At the Westin Hotel in Ottawa on Sunday, twentysomething Torontonian Jason was standing at the top of an escalator, thumping together “Justin Trudeau” thundersticks as part of a glee squad for the Liberal leadership event. He’d been at home in Toronto until 8 p.m. the night before, working the phones to get people to vote for Trudeau, then hopped a midnight Greyhound bus to be here to see the results of his work.
During a break in Jason’s chanting—“Just-in Time! Just-in Time!”—I asked him what it was about Trudeau that excited him. “I’ve heard him speak in person; he has a positive vision for Canada, better than the current one,” he said, along with mentioning Trudeau’s ability to get youth excited and his positivity. But, I asked, what exactly is it about Justin that makes people believe he can accomplish those relatively common political goals? “It’s hard to put your finger on. But when you see him in person….”
Kelsey Johnson, a student from Hamilton who was handing out Trudeau buttons, had a similar reply: “He’s just so passionate about what he does,” she said. “He believes everything he says and we stand behind him 100 per cent.” Ryan Barber, a 32-year-old teacher from Ontario cottage country said he’s never seen a phenomenon like Justin’s “natural charisma” in his 10 years working for the party. “He gets you excited, he makes people believe. When Justin walks into the room, it’s almost electric.”
Justin’s father, long-serving prime minister Pierre Elliott Trudeau, had a motto: “Reason over passion.” But as his son rises to lead the Liberal party, the calculation seems to be that passion will provide its own reasons. For example, despite what observers fairly call a thin political resumé, during the leadership race, the younger Trudeau recruited more than 100,000 supporters, drew more than $1 million in donations from more than 7,000 donors, mobilized 12,000 volunteers, and crushed his opponents by winning 80 per cent support on the first ballot. In politics, a campaign like that becomes a big resumé line in itself.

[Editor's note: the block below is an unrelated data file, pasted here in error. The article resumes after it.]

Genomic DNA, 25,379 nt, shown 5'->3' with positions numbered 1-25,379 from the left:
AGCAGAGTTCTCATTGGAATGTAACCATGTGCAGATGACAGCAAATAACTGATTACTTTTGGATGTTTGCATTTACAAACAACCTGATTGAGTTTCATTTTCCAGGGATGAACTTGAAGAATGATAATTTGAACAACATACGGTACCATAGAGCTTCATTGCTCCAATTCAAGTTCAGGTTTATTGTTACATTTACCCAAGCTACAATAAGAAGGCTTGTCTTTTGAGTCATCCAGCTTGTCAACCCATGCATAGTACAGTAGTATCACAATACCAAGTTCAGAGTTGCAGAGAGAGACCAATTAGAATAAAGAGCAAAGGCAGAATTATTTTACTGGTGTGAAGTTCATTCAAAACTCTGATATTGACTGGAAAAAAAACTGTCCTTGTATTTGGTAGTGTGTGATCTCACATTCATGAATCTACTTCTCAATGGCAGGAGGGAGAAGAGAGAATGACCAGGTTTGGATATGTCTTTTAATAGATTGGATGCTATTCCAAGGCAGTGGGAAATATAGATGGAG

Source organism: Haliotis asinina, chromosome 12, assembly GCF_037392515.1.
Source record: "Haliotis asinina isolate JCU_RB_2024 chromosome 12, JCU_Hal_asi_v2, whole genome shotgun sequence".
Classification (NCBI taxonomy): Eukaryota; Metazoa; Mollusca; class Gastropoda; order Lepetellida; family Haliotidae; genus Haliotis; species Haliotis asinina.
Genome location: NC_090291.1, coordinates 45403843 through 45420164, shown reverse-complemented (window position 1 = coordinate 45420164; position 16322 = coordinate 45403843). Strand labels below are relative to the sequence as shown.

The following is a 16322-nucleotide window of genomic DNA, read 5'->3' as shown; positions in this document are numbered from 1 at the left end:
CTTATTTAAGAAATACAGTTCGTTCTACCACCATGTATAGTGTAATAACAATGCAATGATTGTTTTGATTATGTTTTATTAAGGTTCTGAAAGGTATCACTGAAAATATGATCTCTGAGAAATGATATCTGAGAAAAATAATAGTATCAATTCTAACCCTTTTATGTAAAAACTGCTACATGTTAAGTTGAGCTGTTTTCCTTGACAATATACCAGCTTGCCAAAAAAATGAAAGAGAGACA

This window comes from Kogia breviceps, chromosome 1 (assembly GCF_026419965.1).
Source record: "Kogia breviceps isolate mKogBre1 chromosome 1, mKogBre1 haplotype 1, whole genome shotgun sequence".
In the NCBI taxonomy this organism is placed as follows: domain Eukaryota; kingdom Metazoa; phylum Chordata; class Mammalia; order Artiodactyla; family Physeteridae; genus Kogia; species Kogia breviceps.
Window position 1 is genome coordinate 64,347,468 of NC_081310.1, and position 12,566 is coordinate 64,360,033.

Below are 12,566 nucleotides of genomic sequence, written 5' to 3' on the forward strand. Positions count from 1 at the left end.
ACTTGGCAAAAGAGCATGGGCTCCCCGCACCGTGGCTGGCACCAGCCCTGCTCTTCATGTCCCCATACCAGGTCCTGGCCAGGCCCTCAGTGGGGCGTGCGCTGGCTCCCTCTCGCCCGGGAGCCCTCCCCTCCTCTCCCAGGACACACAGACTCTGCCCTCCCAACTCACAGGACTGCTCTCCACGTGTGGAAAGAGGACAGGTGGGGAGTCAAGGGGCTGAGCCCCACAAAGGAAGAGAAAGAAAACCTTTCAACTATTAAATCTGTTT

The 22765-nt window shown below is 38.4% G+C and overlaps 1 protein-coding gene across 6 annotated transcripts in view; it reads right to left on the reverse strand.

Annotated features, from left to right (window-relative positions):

We all have our guesses at the reasons for his success: nostalgia for his father, the familiarity of having watched him grow up, his relative youth, his hair. But there is no arguing that the success is there. Polls show that 75 per cent of Canadian voters find Justin “likable.” And for all the questions about substance that have trailed his campaign, this is one of the most significant facts about him: Voters like the guy, and many of them identify with him.
That is, in fact, among the most valuable qualities a candidate can have—it provides a lens through which voters process all the substantial policy stuff. There’s a long line of politicians—Jack Kennedy, Ronald Reagan, Jack Layton, Barack Obama—for whom success stemmed from a personal connection with voters. The impressiveness of their policy proposals, varied as it may have been, was secondary to the belief and passion voters had for them as people.
You can see it here in Toronto, where 30 per cent of voters appear immovably attached to Rob Ford, no matter what scandal or policy proposal may be up for debate. Those voters decided at some point that they identified with him personally, faults and all—that he was their kind of guy. Every bit of factual debate and reasoned policy analysis is secondary to that connection. And any attack on Ford filters down on a personal level as an attack on the voters’ character judgment.
Those of us who argue about politics a lot care fundamentally about facts, analysis, reason, and logic. They are the things that will determine how policies work, or don’t, in the real world—and Justin Trudeau talks the same game with his oft-repeated devotion to “evidence based policy.” But his success so far points to another fundamental fact of politics: Without the elusive something that makes voters fall in love with a candidate, there is often no way to implement the policies. It’s a great quality to have in a candidate, and a frustrating one to face in an opponent. Those who want to beat Justin in 2015, or those closer to home looking to unseat Rob Ford in 2014, shouldn’t underestimate the substantial impact of that seemingly insubstantial trait.